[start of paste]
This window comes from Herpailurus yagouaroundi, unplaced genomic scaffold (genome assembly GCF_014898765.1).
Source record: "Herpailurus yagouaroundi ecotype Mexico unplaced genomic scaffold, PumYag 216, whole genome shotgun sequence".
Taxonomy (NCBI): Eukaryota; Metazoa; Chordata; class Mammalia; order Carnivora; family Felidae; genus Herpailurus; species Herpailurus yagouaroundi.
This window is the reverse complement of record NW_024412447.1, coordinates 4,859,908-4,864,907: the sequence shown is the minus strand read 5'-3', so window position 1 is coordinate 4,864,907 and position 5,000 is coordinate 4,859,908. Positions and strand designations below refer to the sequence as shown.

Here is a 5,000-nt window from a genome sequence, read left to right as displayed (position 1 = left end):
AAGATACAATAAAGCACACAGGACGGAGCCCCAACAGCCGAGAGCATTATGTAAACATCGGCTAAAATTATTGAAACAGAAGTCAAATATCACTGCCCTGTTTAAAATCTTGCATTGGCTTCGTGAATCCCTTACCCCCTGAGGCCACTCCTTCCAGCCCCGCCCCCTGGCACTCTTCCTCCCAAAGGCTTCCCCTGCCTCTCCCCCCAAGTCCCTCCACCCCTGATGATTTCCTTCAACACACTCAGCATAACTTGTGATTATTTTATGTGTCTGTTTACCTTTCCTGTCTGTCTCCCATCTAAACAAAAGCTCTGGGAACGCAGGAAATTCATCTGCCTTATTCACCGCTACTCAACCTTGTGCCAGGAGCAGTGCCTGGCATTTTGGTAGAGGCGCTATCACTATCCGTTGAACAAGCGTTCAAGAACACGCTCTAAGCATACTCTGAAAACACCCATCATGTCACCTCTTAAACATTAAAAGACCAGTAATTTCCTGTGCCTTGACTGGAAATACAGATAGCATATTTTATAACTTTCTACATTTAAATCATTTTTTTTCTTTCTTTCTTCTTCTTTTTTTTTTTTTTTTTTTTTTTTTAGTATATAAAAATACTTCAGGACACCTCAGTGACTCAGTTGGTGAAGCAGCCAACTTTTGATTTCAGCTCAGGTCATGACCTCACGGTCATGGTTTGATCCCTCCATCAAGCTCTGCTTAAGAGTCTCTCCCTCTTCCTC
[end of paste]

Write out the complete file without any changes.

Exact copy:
This window comes from Herpailurus yagouaroundi, unplaced genomic scaffold (genome assembly GCF_014898765.1).
Source record: "Herpailurus yagouaroundi ecotype Mexico unplaced genomic scaffold, PumYag 216, whole genome shotgun sequence".
Taxonomy (NCBI): Eukaryota; Metazoa; Chordata; class Mammalia; order Carnivora; family Felidae; genus Herpailurus; species Herpailurus yagouaroundi.
This window is the reverse complement of record NW_024412447.1, coordinates 4,859,908-4,864,907: the sequence shown is the minus strand read 5'-3', so window position 1 is coordinate 4,864,907 and position 5,000 is coordinate 4,859,908. Positions and strand designations below refer to the sequence as shown.

Here is a 5,000-nt window from a genome sequence, read left to right as displayed (position 1 = left end):
AAGATACAATAAAGCACACAGGACGGAGCCCCAACAGCCGAGAGCATTATGTAAACATCGGCTAAAATTATTGAAACAGAAGTCAAATATCACTGCCCTGTTTAAAATCTTGCATTGGCTTCGTGAATCCCTTACCCCCTGAGGCCACTCCTTCCAGCCCCGCCCCCTGGCACTCTTCCTCCCAAAGGCTTCCCCTGCCTCTCCCCCCAAGTCCCTCCACCCCTGATGATTTCCTTCAACACACTCAGCATAACTTGTGATTATTTTATGTGTCTGTTTACCTTTCCTGTCTGTCTCCCATCTAAACAAAAGCTCTGGGAACGCAGGAAATTCATCTGCCTTATTCACCGCTACTCAACCTTGTGCCAGGAGCAGTGCCTGGCATTTTGGTAGAGGCGCTATCACTATCCGTTGAACAAGCGTTCAAGAACACGCTCTAAGCATACTCTGAAAACACCCATCATGTCACCTCTTAAACATTAAAAGACCAGTAATTTCCTGTGCCTTGACTGGAAATACAGATAGCATATTTTATAACTTTCTACATTTAAATCATTTTTTTTCTTTCTTTCTTCTTCTTTTTTTTTTTTTTTTTTTTTTTTTAGTATATAAAAATACTTCAGGACACCTCAGTGACTCAGTTGGTGAAGCAGCCAACTTTTGATTTCAGCTCAGGTCATGACCTCACGGTCATGGTTTGATCCCTCCATCAAGCTCTGCTTAAGAGTCTCTCCCTCTTCCTC